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There are a number of Klay's in the upcoming RIA.-- Two are '51 Navies, and letter to Klay. There also is a '61 Navy that is attributed to Klay, But letters to Northeast Gun & Supply in Needham, Ma. They are being estimated in the 3K-5K Range. They are beautiful pieces. I quess value is in the eye of the buyer.
 

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I stand corrected!!!

E-mails between to Dennis Russell correct my information that Frank Klay DID produce a few revolvers that were not 51 Navy revolvers, (referring to a previous question). As proof, there is a Klay 61 Navy coming up for auction at RIA. I was totally surprised to see this revolver with Frank's stamps on it as Frank had told me he didn't remember producing anything other than 51 Navy revolvers.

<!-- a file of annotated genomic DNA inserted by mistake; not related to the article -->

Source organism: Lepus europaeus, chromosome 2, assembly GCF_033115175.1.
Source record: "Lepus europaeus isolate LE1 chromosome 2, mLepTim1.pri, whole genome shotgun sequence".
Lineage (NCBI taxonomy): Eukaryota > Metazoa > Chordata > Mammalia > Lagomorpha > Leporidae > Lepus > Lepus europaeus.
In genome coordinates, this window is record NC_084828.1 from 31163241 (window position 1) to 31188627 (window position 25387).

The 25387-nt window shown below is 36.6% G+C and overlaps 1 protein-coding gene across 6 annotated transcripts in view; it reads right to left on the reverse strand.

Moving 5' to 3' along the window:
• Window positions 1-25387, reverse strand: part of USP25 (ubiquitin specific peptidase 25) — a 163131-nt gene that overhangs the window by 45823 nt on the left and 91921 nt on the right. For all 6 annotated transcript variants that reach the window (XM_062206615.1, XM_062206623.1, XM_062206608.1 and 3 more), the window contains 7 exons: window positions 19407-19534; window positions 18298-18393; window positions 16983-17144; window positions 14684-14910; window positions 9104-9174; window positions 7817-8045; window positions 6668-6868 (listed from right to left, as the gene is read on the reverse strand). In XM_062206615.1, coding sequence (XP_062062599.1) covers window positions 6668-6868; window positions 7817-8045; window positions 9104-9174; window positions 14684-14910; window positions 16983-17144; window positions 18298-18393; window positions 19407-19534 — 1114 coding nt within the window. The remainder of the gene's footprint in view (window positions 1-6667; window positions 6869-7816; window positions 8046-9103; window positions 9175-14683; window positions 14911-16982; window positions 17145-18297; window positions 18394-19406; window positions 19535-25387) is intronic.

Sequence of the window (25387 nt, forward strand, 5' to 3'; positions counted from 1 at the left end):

According to Dennis, Frank did produce various copies of Colt percussion revolvers for a collector back in the early 90s. Apparently, these were one of each model and were NOT purchased from the Colt factory as were the 150 Navy revolvers. As noted, I was surprised to the existance of these revolvers even though Frank had plans in place to expand offerings in the 90s; accessories, etc., but these never really came to realization.

Most people are aware of the history of 2nd and 3rd Gen. revolvers, and the connection with Uberti. I believe most people are also aware that in terms of quality 2nd Gen. revolvers are the top of the line in the series, especially as compared to current and past Uberti editions. The difference comes down to the degree of accuracy in machining, as well as fit and finish in each generation of revolvers. Frank Klay's revolvers took the 2nd Gen. revolvers to a whole new level, correcting and improving many features and offering fit and finish levels well above the 2nd Gen. standard in attempt to better replicate the original Colt revolvers. As a result, collectors have sought out Frank's revolvers when in production and on the secondary market. Additionally, the quality of Frank's revolvers is the reason many collectors opted to have their revolver engraved by a master engraver contracted via Frank. And most of Frank's revolvers will never be fired due to the collectors' value in a pristine revolver.